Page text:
to be Buddhist i believe means you have to be cultish and irrational.
Well, I don't identify myself as "Buddhist", but I am a pretty serious practioner of Buddhist meditation (I meditate two hours a day.) I belong to no religious organizations, I sport no religious paraphernalia, and I practice no formal rituals. I just sit and watch my mind. I don't even talk to other Buddhists, except online. Am I cultisth? I am a computational geneticist, and my lab just found strong evidence for several new genes in C. elegans as a direct result of my scientific work. Am I irrational?
i can emphasize with the sentiment that buddhism the 'nice' religion but still doesn't convince why that makes it a better delusion than any other
Your confusion is due to your conflation of Buddhist religions with the techniques and theories of Buddhist meditation. They are closely linked in some societies, but quite easy for rational people to keep separate.
posted by Coventry at 7:19 AM on October 3, 2005


Even cats meditate. Just watch 'em. :)
posted by digaman at 7:30 AM on October 3, 2005


What's irrational is discounting widely-reported phenomena because they "sound" implausible, without investigating for yourself.

It's free and anyone can do it.

Phenomena that lie outside our mental map of possibility sound crazy to us. What's crazy is mistaking our maps for the world. Meditative practices are found, with more or less religious trappings and using various techniques, in ALL major religions. Hesychasm, certain Sufi dhikr practices, mystical QBL, to hit the big three Western religions.

The culture that surrounds the core teachings is superstitious, violent, and irrational, like all human religions. The core is inviolate and universal.
posted by sonofsamiam at 7:40 AM on October 3, 2005


abcde: A religious leader should be automatically disqualified in scientific circles.

Well, I guess we will have to write off The Big Bang as a theory then.
posted by KirkJobSluder at 9:31 AM on October 3, 2005


Quotes of the Dalai Lama's posted earlier can be found here, which also reveals he talked with David Bohm and that leads one to think of the holonomic theory of the brain he developed with Karl Pribram. I first encountered it while reading The Holographic Universe and even made a post about Jansenism, covered in the book, a while ago.
posted by john at 9:49 AM on October 3, 2005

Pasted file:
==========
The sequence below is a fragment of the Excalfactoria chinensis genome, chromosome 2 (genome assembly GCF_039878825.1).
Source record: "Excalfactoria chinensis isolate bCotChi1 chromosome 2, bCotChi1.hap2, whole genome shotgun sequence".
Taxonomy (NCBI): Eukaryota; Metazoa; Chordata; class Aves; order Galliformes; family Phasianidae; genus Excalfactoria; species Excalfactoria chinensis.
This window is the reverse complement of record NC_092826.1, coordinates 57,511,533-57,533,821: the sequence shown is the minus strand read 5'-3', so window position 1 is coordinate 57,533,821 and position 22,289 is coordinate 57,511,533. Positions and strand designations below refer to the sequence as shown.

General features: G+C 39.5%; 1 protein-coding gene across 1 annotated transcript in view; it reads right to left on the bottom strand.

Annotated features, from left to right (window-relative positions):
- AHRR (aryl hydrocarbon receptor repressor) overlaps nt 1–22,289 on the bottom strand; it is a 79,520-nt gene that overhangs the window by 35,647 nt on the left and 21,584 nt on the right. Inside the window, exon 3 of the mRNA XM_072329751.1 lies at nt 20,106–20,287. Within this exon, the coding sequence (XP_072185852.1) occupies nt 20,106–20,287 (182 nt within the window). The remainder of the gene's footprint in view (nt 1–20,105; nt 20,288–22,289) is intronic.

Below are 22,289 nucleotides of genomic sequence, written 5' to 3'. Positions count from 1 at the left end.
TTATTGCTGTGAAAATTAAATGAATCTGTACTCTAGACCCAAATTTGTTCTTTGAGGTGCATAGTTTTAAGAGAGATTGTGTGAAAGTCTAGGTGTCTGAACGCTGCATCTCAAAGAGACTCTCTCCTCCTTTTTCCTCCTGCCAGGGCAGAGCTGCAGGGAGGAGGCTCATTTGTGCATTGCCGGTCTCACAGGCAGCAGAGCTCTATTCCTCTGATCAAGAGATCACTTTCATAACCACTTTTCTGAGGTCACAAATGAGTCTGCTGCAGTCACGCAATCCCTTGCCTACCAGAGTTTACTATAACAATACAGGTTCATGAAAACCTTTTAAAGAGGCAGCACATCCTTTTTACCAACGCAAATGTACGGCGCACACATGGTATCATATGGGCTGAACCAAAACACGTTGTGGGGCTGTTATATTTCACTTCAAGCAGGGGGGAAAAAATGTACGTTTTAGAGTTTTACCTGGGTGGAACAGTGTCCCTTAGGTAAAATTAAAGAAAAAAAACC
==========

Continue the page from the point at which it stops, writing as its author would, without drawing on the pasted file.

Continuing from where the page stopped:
>I guess we will have to write off The Big Bang as a theory then

A theory foisted on us by an irrational cult of fundamentalists in robes, no less.

What strikes me about these articles is the unintended condescending tone of many of the scientists. As if actions that people have trained in, and been practicing, for thousands of years don't actually have any benefit to the practitioners until electrodes can prove it.
posted by occhiblu at 9:49 AM on October 3, 2005


Here's an interesting bit from an interview with Karl:
...if indeed we're right that these quantum-like phenomena, or the rules of quantum mechanics, apply all the way through to our psychological processes, to what's going on in the nervous system -- then we have an explanation perhaps, certainly we have a parallel, to the kind of experiences that people have called spiritual experiences. Because the descriptions you get with spiritual experiences seem to parallel the descriptions of quantum physics. That's why Fritjof Capra wrote The Tao of Physics, why we have The Dancing Wu Li Masters, and all of this sort of thing that's come along. And in fact Bohr and Heisenberg already knew; Schroedinger talked about the Upanishads, and Bohr used the yin and yang as his symbol. Because the conceptions that grew out of watching the quantum level -- and therefore now the neurological and psychophysical level, now that it's a psychological level as well -- seem to have a great deal in common with our spiritual experience. Now what do I mean by spiritual experience? You talked about mental activity, calling it the mind. That aspect of mental activity, which is very human -- it may be true of other species as well, but we don't know -- but in human endeavor many of us at least seem to need to get in contact with larger issues, whether they're cosmology, or some kind of biological larger issue, or a social one, or it's formalized in some kind of religious activity. But we want to belong. And that is what I define as the spiritual aspects of man's nature.
-TWM interview